By A.E. Taylor
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Extra resources for A commentary on Plato's Timaeus,
Those who are in their prime, if they too are oriented toward profit, do not think it worth acquiring [as friends] any but those who are useful for profit. ‘Such sorts do not much live together’ (1156a27) with one another. For living together cannot occur without taking pleasure in one another. Those [who love] because of the useful sometimes do not even take pleasure in one another, or [do so] only insofar as they are useful, but they do not possess kindness and pleasantness, which is what joins together lives in common.
Just as in the case of the virtues some’ are called good ‘in respect to habitual condition (hexis) and others in respect to activity’ (1157b56) – in respect to habitual condition, such as [in the case of] people who are sleeping, and in respect to activity whenever people perform actions in accord with their virtue – so too, he says, in the case of love. ‘Those who are sleeping, or those who have been separated in their locations’ (1157b8-9), are friends in respect to habitual condition, while those who live together and delight in [each others’] company and provide good things to one another are friends in respect to activity.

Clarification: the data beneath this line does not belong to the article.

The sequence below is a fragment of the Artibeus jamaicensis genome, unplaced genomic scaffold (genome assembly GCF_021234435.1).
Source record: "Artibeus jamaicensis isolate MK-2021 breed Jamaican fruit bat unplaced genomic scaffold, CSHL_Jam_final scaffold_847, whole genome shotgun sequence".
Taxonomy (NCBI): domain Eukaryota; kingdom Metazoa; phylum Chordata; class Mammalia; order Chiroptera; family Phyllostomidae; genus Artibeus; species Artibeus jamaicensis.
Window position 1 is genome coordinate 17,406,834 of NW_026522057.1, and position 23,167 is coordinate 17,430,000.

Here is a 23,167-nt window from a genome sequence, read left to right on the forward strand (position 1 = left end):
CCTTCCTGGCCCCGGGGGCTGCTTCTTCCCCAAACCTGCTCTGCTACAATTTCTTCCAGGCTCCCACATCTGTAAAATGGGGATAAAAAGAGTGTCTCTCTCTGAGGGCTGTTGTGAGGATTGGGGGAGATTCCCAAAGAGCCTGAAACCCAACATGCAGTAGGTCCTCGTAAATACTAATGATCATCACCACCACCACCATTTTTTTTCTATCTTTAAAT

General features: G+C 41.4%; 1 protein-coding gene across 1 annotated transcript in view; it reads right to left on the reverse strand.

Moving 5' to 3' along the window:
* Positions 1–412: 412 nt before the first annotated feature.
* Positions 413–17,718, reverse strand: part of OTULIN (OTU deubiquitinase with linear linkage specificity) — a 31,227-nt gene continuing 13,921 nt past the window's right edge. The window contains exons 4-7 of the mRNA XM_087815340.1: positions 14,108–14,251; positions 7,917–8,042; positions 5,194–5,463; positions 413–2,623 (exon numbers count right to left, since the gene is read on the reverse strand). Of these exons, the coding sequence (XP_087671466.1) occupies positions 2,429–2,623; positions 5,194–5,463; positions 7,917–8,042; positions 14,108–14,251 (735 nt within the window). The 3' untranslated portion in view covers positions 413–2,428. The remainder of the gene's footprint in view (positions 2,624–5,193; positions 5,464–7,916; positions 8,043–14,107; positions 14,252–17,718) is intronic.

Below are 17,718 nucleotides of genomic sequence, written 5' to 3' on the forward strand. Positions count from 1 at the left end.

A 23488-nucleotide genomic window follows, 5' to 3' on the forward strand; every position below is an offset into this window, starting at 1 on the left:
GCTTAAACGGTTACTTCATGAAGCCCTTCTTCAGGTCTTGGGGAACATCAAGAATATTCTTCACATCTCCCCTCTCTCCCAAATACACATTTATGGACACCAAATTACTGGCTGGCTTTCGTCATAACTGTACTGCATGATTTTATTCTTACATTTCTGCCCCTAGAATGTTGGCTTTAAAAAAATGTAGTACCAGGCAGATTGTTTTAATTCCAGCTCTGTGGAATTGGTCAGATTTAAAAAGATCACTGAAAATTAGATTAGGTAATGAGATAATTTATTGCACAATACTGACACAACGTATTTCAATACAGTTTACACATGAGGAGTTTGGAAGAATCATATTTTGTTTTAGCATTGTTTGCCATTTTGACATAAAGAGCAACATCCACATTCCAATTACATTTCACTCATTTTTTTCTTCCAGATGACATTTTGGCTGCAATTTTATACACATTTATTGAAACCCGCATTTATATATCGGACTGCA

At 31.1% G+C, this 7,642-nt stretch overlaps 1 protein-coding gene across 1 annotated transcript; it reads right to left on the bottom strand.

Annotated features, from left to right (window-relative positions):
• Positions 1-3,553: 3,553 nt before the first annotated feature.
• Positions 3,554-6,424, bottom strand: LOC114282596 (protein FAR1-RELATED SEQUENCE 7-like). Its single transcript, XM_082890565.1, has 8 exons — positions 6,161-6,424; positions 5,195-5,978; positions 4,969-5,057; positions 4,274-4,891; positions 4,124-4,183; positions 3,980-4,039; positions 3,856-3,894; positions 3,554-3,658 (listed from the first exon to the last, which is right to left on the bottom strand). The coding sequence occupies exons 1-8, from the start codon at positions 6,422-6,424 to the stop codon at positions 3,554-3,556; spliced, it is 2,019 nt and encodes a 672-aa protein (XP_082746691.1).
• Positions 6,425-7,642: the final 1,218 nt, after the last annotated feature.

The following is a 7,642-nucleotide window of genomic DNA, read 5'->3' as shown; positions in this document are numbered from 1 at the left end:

Temporary motions in the body or soul are emotions, while certain enduring qualities, from which activities are derived, are habitual conditions. For we call some people wine-lovers or savoury-lovers when the feeling of love that is in them is a habitual condition; I mean that savoury-loving and wine-loving are a habitual condition in them. However, [Aristotle] calls emotion not only a temporary motion but also an emotional disposition; I mean by an emotional disposition that [found] in the emotional [part] only, and not also in the rational [part of the soul].